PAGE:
Vertical farming has been suggested as a way to bring fresher food to urban dwellers while reducing the carbon footprint needed to grow and transport them, but a group of Carnegie Mellon University (CMU) students sees it as a way to improve basic nutrition in impoverished areas. Using simple equipment and LED lights, the students are developing an inexpensive way to allow almost anyone to grow fresh, nourishing food for their families and community.

There are many kinds of poverty, but one of the most intractable is food poverty. This is because the concept is one of access as much as affordability. In other words, some people may suffer from food poverty because they don't have enough money to buy enough nutritious food, but others, even in very wealthy countries, may live in areas known as nutritional islands. That is, areas where anything beyond poor quality, prepackaged foods is rare and expensive, which results in malnutrition and generally poor health.

To address this, a group of students from the CMU chapter of Engineers Without Borders (EWB), led by Engineering and Public Policy (EPP)/Chemical Engineering (ChemE) undergraduate student Jack Ronayne, has turned to vertical farming as a way for people to grow food in their own homes.

"Something we identified was this idea of nutritional islands in urban communities: places with limited access to fresh food either by distance, freshness, or cost," says Kelvin Gregory, a professor in civil and environmental engineering and faculty advisor for EWB."We asked ourselves: could you simply grow fresh fruits and vegetables in your house? Obviously the footprint needs to be small, so you have to go vertical. And you'll need to use artificial lighting. These are the problems we decided to solve for."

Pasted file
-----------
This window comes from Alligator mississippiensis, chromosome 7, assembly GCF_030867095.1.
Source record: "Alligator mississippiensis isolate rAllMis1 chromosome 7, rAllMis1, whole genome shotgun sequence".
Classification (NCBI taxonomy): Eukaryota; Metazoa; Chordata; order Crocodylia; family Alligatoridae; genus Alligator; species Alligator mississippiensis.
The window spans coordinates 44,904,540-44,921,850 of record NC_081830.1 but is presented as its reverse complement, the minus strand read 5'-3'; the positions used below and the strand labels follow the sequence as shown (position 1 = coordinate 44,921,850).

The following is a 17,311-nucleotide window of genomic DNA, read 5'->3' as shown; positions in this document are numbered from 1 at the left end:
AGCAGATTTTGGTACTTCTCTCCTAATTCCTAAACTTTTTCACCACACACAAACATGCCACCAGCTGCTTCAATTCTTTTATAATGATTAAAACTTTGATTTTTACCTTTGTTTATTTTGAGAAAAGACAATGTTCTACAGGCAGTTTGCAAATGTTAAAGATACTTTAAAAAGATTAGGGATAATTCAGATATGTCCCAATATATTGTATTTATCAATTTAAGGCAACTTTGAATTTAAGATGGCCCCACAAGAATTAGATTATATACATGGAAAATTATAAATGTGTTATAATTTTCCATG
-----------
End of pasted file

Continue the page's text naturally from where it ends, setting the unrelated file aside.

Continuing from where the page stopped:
Whereas some vertical farming systems look like something out of a science fiction film, the CMU system looks a lot more low tech. Instead of a bespoke cabinet with all sorts of designer bells and whistles, the system is a set of metal shelves about the size of a bookshelf of the sort that can be bought from any storage shop. This is covered with a black plastic tarp and wired with lights.

In fact, it looks like the sort of indoor greenhouse that a gardener might knock together for starting seedlings, but there is a special twist to it. The LED lights used in the system can be set to flash rapidly at different speeds as a way to figure out how much light is needed to best grow plants with the least amount of energy.

"What we wanted to study was energy efficiency," says Gregory. "LEDs are already more energy-efficient than old-school halogen bulbs, but they also have the added benefit of being able to be turned on and off very quickly. So by rapidly flickering these lights at different speeds, we have been able to measure how much light is necessary to grow the biggest plant, using the least amount of energy."

The present setup uses 40 tomato plants, though smaller plants like lettuce would allow 100 to be packed in with a very small footprint. In addition, the home version is relatively easy to scale up to hold more plants for community vertical farms. The hope of the group is that this research will one day allow everyone to have access to fresh, healthy foods whatever their location or socioeconomic status.

"The students will take it from here," says Gregory. "In a few years, we see this being implemented in different spaces around the Pittsburgh area. It'll be about finding resources, going out to local foundations, and setting up something that both serves the community and still allows for a research component."

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